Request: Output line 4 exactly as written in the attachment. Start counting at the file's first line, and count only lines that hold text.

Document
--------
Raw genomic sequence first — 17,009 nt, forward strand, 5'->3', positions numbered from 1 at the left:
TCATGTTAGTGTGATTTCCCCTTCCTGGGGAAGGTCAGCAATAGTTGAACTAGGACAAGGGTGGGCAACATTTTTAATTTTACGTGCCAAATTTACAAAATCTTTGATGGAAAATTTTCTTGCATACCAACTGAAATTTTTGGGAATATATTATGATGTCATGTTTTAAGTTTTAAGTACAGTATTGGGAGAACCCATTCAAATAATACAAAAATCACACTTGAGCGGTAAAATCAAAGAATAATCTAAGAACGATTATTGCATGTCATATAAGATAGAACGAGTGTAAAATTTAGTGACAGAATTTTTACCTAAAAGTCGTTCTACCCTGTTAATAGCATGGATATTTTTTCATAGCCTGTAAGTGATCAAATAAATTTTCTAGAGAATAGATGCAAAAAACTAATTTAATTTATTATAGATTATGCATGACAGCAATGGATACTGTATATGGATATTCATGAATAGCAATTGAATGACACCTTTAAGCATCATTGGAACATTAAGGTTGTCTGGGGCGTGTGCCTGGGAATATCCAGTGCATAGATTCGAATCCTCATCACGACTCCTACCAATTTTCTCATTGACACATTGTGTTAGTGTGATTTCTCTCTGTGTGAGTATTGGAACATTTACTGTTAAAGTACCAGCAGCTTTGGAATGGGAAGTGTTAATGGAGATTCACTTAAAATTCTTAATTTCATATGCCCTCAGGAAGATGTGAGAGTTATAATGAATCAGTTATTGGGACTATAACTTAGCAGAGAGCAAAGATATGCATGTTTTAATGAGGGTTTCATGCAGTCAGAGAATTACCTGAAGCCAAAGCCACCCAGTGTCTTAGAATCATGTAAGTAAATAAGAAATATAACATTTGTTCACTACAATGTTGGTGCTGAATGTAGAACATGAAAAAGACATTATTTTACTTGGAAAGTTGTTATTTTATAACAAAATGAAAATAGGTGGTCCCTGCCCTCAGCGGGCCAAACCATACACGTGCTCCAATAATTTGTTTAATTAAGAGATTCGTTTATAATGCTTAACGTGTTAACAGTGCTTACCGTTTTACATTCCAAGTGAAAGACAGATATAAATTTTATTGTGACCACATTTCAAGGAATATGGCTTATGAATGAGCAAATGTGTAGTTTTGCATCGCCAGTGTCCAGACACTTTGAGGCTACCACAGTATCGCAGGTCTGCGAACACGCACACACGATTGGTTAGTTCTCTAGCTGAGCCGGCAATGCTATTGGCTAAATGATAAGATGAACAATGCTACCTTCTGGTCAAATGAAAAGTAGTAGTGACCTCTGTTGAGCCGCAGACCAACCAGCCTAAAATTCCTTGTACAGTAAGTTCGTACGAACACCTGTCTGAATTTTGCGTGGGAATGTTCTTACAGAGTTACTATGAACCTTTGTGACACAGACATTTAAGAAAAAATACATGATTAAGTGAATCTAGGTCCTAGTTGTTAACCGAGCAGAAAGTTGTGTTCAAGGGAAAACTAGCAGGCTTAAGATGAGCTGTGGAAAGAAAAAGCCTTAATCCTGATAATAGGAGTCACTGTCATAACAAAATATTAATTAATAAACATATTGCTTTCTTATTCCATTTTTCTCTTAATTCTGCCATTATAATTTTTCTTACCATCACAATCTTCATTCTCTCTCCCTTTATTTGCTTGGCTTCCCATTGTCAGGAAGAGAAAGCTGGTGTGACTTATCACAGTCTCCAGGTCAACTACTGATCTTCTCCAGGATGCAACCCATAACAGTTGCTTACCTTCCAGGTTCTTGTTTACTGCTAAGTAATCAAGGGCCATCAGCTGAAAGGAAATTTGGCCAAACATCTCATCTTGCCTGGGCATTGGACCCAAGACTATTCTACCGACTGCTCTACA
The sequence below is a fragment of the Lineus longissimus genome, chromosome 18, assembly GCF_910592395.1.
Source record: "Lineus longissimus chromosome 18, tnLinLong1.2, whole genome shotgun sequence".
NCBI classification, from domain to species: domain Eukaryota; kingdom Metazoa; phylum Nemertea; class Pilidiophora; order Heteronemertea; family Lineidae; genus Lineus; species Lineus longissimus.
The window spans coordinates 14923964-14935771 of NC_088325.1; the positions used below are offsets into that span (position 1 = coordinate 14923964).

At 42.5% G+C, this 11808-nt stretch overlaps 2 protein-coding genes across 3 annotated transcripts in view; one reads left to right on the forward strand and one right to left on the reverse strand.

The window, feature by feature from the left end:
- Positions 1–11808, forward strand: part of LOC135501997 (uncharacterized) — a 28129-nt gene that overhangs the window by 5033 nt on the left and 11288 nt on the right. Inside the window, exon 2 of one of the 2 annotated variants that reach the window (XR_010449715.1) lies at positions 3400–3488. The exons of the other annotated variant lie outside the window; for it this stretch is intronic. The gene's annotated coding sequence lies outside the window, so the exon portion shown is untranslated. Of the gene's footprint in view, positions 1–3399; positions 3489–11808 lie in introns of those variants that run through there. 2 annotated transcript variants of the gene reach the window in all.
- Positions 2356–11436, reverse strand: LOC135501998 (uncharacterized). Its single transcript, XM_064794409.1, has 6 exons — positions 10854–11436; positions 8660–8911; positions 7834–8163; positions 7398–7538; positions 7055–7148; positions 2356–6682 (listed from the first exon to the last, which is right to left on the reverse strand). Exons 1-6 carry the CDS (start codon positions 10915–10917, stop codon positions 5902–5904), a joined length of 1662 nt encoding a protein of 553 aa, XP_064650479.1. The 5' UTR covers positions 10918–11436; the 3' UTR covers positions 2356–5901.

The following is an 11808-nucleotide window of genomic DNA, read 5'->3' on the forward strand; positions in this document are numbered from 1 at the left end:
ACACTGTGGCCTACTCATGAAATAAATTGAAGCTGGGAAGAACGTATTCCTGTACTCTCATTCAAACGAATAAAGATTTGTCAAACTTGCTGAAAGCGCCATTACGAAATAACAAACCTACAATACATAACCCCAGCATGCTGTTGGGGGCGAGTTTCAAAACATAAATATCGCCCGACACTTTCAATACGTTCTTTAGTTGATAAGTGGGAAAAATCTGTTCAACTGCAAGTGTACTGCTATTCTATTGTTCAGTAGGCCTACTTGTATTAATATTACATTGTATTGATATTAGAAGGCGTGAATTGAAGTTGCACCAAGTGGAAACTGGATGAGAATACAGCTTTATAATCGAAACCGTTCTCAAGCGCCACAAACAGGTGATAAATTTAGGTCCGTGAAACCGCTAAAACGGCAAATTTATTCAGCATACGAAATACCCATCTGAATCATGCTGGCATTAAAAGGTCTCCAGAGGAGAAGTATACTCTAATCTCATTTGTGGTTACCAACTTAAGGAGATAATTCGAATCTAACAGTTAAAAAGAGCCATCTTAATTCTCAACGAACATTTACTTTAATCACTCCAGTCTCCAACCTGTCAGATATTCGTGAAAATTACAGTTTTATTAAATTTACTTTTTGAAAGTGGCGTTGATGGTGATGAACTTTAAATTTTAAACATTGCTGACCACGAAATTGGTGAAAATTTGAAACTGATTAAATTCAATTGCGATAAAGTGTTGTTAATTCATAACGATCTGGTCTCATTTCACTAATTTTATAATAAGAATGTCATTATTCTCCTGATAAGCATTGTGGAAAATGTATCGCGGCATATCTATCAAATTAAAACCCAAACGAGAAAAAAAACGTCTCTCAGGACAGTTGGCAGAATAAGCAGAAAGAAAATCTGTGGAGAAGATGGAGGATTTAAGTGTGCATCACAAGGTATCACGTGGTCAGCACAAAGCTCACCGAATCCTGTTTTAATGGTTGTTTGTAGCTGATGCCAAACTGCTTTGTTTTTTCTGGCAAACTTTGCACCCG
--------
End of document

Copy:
Source record: "Lineus longissimus chromosome 18, tnLinLong1.2, whole genome shotgun sequence".